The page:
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Belgium terror raids: Suspected jihadists shot dead wanted to launch attack on police as 'second Paris' averted

Kalashnikovs and bomb-making equipment was found with police uniforms

Lizzie Dearden
Friday 16 January 2015 09:03 GMT
Police investigate a shootout in a street in Verviers, Belgium
Police investigate a shootout in a street in Verviers, Belgium (AP)

The suspected terrorists shot dead by special forces during a raid in Belgium last night may have been planning to dress as police to launch a deadly gun and bomb attack, it has emerged.

Special forces who raided a property in the town of Verviers, killing the two men as snipers patrolled the rooftops, found Kalashnikovs, handguns, ammunition, falsified documents, cash and bomb-making equipment among police uniforms, La Libre reported.

The same type of gun was used by the Kouachi brothers in the massacre at the offices of Charlie Hebdo in Paris last week.

Eric Van der Sypt, a federal magistrate, said that Belgian authorities had averted a "second potential Paris" by stopping the planned attack, which would have taken place "in a matter of hours".

The dead suspects' identities have not been officially confirmed but Belgian newspaper Sudpresse reported that the families of Redwane Hajaoui (alternatively spelled Redouane Hagaoui), also known as Abu Khalid al-Maghribi, and Tarik Jadaoun, also known as Abu Hamza Belgiki, were concerned.

On his Facebook page Hajaoui had posted a series of pictures he claimed were taken in Aleppo in October and November 2014.

A picture, believed to show Redwane Hajaoui and a friend, posted on his Facebook from Aleppo, Syria (Facebook)

Several showed him posing with another man, believed to be Jadaoun, holding Kalashnikovs while wearing combat gear and posing outside an Isis-administrated Sharia court decked in the group's flags.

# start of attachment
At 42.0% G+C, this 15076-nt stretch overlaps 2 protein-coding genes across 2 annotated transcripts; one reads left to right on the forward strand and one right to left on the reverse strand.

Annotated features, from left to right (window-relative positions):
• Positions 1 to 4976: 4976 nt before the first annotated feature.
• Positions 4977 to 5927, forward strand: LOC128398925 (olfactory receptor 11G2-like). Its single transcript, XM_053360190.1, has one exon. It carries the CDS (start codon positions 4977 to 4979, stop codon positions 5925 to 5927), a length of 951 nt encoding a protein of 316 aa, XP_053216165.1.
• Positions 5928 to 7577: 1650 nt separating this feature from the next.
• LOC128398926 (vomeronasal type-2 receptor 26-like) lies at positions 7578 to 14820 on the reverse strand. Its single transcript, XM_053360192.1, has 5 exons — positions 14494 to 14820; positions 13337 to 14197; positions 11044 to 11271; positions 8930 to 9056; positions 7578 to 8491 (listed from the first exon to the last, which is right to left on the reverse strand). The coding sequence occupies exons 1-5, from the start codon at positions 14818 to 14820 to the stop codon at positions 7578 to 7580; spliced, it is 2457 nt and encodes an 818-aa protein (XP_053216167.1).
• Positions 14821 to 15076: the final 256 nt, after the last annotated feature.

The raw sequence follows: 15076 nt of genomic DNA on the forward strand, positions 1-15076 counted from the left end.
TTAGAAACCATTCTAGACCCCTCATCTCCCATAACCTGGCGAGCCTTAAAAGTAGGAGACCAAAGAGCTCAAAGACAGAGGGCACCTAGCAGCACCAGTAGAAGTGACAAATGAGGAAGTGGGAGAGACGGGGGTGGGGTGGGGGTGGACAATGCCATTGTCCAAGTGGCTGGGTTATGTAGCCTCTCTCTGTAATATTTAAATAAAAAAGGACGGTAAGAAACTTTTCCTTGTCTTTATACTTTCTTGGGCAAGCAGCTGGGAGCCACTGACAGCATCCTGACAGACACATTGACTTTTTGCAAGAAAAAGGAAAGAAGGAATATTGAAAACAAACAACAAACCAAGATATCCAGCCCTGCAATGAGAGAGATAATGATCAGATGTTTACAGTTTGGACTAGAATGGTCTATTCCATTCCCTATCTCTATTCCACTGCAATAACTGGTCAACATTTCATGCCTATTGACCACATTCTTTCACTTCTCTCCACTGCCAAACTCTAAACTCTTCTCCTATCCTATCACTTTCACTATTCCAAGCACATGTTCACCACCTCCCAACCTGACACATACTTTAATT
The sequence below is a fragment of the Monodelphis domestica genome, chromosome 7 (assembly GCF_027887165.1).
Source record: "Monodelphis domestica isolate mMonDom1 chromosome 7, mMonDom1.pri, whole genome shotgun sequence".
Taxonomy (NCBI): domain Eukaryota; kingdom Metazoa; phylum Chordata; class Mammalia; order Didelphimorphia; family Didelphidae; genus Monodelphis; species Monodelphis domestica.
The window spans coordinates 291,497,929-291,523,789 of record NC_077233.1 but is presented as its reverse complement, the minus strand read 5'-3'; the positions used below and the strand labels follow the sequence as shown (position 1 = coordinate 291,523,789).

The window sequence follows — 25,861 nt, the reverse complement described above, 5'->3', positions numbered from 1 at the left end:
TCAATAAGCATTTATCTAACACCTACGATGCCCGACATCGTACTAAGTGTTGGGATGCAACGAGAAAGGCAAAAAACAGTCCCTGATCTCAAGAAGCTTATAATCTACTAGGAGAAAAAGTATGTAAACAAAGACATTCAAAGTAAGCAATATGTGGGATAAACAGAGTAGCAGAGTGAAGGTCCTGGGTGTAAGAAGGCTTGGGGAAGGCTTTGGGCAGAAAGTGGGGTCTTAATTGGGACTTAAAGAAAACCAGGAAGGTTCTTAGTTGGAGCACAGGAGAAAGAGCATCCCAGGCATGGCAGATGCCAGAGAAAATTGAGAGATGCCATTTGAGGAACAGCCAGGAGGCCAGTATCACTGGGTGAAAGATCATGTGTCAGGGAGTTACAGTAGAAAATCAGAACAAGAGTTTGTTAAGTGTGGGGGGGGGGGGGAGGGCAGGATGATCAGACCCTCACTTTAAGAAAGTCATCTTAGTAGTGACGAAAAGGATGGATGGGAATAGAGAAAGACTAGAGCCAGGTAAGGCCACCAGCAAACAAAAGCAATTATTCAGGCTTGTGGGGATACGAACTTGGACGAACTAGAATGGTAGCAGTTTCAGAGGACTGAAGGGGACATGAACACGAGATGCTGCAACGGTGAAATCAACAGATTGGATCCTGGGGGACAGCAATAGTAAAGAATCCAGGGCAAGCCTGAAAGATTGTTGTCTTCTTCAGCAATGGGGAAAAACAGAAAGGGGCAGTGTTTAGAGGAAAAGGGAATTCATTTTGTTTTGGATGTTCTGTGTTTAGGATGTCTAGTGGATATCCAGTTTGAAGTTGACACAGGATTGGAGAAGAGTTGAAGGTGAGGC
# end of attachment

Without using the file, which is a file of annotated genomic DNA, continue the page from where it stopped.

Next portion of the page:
He captioned one photo "on the trail of Allah!" and described himself as a "servant of Allah" in the "work" section of his Facebook profile.

Belgian authorities said Thursday’s raid on the former bakery and other locations was sparked by phone taps and intelligence suggesting an attack on police was “imminent”.

It came on a night of anti-terror operations across Europe that saw at least 30 people detained in France, Belgium, Germany and Austria.

Paris police arrested 12 people overnight suspected of providing "logistical support" to the three gunmen who shot dead 12 people at Charlie Hebdo's offices, a police officer and four hostages at a Jewish supermarket.

A picture, believed to show Redwane Hajaoui and a friend, posted on his Facebook from Aleppo, Syria (Facebook)

The city's Gare de l’Est train station was also evacuated on Friday morning during a bomb scare sparked by unattended luggage.

In Germany, two men were arrested on suspicion of recruiting fighters to join Isis in Syria and a 14-year-old Austrian boy was detained for allegedly planning to fight with the extremist group in the Syrian war.

A total of 13 suspects are being held in Belgium and two more who were targeted in the same investigation have been detained in France.